• Artist Biography


    American • 1974

    To understand the work of KAWS is to understand his roots in the skateboard and graffiti crews of New York City. Brian Donnelly chose KAWS as his moniker to tag city streets beginning in the 1990s, and quickly became a celebrated standout in the scene. Having swapped spray paint for explorations in fine art spanning sculpture, painting and collage, KAWS has maintained a fascination with classic cartoons, including Garfield, SpongeBob SquarePants and The Simpsons, and reconfigured familiar subjects into a world of fantasy. 

    Perhaps he is most known for his larger-than-life fiberglass sculptures that supplant the body of Mickey Mouse onto KAWS' own imagined creatures, often with 'x'-ed out eyes or ultra-animated features. However, KAWS also works frequently in neon and vivid paint, adding animation and depth to contemporary paintings filled with approachable imagination. There is mass appeal to KAWS, who exhibits globally and most frequently in Asia, Europe and the United States.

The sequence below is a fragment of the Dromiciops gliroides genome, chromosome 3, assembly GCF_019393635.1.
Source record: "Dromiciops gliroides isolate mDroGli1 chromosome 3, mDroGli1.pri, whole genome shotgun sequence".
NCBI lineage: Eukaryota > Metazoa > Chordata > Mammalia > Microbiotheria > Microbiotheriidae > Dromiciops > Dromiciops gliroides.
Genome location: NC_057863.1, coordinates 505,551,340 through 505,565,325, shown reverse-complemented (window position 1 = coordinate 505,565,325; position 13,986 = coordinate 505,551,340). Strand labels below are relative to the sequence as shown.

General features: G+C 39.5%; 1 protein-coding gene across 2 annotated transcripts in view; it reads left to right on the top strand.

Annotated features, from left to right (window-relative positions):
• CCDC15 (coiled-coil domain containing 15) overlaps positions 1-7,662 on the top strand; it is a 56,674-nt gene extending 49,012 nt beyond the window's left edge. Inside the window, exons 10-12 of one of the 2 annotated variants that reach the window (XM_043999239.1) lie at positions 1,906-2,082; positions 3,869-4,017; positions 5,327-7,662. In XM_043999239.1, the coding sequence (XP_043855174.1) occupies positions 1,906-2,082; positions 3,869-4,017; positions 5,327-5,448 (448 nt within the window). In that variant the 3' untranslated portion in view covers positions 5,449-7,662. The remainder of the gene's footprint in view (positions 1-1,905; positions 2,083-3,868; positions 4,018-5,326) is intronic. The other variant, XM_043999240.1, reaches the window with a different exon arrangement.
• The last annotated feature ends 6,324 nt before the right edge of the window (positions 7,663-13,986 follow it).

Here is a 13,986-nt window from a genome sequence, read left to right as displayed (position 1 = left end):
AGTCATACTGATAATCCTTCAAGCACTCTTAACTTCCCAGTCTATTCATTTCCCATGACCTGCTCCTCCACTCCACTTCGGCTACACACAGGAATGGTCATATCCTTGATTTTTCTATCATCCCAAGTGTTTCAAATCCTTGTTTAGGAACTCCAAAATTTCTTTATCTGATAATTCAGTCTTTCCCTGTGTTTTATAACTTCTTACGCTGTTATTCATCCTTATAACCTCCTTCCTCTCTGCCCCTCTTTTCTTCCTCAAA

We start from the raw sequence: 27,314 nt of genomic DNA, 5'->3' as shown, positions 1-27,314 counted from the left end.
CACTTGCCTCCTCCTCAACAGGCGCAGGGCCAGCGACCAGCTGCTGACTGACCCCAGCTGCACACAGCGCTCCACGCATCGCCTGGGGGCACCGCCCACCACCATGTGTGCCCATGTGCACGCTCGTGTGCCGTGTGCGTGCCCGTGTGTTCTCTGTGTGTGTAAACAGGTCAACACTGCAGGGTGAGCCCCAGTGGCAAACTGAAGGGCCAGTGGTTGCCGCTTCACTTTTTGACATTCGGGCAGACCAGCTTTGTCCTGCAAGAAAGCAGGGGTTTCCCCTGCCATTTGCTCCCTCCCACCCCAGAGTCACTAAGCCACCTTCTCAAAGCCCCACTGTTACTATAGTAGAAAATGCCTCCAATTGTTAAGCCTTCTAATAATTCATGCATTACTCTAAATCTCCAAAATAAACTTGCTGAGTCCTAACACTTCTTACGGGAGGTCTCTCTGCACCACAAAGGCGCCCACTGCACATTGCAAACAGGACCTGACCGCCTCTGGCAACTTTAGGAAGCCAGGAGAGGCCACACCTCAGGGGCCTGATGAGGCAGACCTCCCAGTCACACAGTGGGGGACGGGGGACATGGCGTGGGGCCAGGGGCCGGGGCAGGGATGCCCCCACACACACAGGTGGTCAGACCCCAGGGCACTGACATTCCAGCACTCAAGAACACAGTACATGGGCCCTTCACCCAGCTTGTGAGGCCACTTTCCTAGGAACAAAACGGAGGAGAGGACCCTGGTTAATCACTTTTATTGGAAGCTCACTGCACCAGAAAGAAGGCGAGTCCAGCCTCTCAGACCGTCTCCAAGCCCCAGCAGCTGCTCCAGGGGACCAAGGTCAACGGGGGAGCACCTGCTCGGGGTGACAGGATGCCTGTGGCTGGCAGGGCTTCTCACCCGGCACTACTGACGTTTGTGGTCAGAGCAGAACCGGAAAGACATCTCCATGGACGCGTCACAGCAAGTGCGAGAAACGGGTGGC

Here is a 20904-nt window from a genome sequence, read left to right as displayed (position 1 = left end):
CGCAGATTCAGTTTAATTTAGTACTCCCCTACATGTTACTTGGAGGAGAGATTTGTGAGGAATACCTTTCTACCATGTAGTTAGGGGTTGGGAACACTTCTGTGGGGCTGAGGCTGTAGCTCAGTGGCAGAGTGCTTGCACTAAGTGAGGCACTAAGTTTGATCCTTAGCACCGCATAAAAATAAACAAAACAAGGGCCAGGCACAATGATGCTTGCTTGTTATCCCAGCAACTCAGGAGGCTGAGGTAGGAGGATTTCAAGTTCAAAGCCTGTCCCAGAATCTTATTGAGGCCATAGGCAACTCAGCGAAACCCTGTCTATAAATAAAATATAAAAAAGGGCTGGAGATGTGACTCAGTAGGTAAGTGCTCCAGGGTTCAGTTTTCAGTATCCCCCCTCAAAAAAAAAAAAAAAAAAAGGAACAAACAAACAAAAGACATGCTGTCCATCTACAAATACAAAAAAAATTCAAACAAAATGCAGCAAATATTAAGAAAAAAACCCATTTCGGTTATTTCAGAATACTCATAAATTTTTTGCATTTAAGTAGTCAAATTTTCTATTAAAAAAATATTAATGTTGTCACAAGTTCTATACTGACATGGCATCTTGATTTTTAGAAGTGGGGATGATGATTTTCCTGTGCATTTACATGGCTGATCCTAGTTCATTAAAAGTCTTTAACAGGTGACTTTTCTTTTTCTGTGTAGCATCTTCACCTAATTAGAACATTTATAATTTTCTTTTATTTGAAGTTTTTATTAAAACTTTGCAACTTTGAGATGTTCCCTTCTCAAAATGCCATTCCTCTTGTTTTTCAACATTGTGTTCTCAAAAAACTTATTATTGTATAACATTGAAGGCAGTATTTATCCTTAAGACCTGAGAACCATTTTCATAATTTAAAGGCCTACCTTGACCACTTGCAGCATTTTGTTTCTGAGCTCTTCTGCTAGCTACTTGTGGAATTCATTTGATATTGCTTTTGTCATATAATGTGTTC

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signed and dated "KAWS..04" on the reverse
acrylic on canvas
68 1/8 x 68 1/8 in. (173 x 173 cm.)
Painted in 2004.

$700,000 - 900,000 

Sold for $2,716,500

Contact Specialist
Amanda Lo Iacono
Head of Evening Sale
New York
+1 212 940 1278

20th Century & Contemporary Art Evening Sale

New York Auction 15 November 2018